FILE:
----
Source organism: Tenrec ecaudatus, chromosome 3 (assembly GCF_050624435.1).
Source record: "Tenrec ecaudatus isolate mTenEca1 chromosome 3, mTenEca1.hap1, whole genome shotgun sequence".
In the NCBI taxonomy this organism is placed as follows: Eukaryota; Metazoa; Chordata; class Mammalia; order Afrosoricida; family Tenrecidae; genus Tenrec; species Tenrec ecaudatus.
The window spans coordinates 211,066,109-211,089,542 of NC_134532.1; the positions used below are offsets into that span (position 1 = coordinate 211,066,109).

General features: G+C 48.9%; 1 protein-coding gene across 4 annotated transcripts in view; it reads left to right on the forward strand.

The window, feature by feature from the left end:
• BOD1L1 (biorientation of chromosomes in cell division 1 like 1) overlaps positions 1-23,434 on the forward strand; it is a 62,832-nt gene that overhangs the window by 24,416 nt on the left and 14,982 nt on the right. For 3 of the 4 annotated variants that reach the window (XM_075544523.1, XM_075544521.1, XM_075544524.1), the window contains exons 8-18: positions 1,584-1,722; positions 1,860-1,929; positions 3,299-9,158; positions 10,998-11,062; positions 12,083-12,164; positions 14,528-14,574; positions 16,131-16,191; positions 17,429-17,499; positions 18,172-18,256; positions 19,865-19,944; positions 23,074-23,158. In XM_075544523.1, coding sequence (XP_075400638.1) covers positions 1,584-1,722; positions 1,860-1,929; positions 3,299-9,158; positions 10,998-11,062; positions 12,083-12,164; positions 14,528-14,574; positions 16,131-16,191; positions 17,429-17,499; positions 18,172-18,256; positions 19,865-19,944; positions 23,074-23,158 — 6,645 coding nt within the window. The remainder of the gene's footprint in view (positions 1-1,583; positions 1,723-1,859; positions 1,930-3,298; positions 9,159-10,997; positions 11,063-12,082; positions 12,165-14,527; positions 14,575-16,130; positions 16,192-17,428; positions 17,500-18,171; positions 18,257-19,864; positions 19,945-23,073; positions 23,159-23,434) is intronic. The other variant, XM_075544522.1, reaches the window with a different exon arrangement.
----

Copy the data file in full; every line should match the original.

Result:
Source organism: Tenrec ecaudatus, chromosome 3 (assembly GCF_050624435.1).
Source record: "Tenrec ecaudatus isolate mTenEca1 chromosome 3, mTenEca1.hap1, whole genome shotgun sequence".
In the NCBI taxonomy this organism is placed as follows: Eukaryota; Metazoa; Chordata; class Mammalia; order Afrosoricida; family Tenrecidae; genus Tenrec; species Tenrec ecaudatus.
The window spans coordinates 211,066,109-211,089,542 of NC_134532.1; the positions used below are offsets into that span (position 1 = coordinate 211,066,109).

General features: G+C 48.9%; 1 protein-coding gene across 4 annotated transcripts in view; it reads left to right on the forward strand.

The window, feature by feature from the left end:
• BOD1L1 (biorientation of chromosomes in cell division 1 like 1) overlaps positions 1-23,434 on the forward strand; it is a 62,832-nt gene that overhangs the window by 24,416 nt on the left and 14,982 nt on the right. For 3 of the 4 annotated variants that reach the window (XM_075544523.1, XM_075544521.1, XM_075544524.1), the window contains exons 8-18: positions 1,584-1,722; positions 1,860-1,929; positions 3,299-9,158; positions 10,998-11,062; positions 12,083-12,164; positions 14,528-14,574; positions 16,131-16,191; positions 17,429-17,499; positions 18,172-18,256; positions 19,865-19,944; positions 23,074-23,158. In XM_075544523.1, coding sequence (XP_075400638.1) covers positions 1,584-1,722; positions 1,860-1,929; positions 3,299-9,158; positions 10,998-11,062; positions 12,083-12,164; positions 14,528-14,574; positions 16,131-16,191; positions 17,429-17,499; positions 18,172-18,256; positions 19,865-19,944; positions 23,074-23,158 — 6,645 coding nt within the window. The remainder of the gene's footprint in view (positions 1-1,583; positions 1,723-1,859; positions 1,930-3,298; positions 9,159-10,997; positions 11,063-12,082; positions 12,165-14,527; positions 14,575-16,130; positions 16,192-17,428; positions 17,500-18,171; positions 18,257-19,864; positions 19,945-23,073; positions 23,159-23,434) is intronic. The other variant, XM_075544522.1, reaches the window with a different exon arrangement.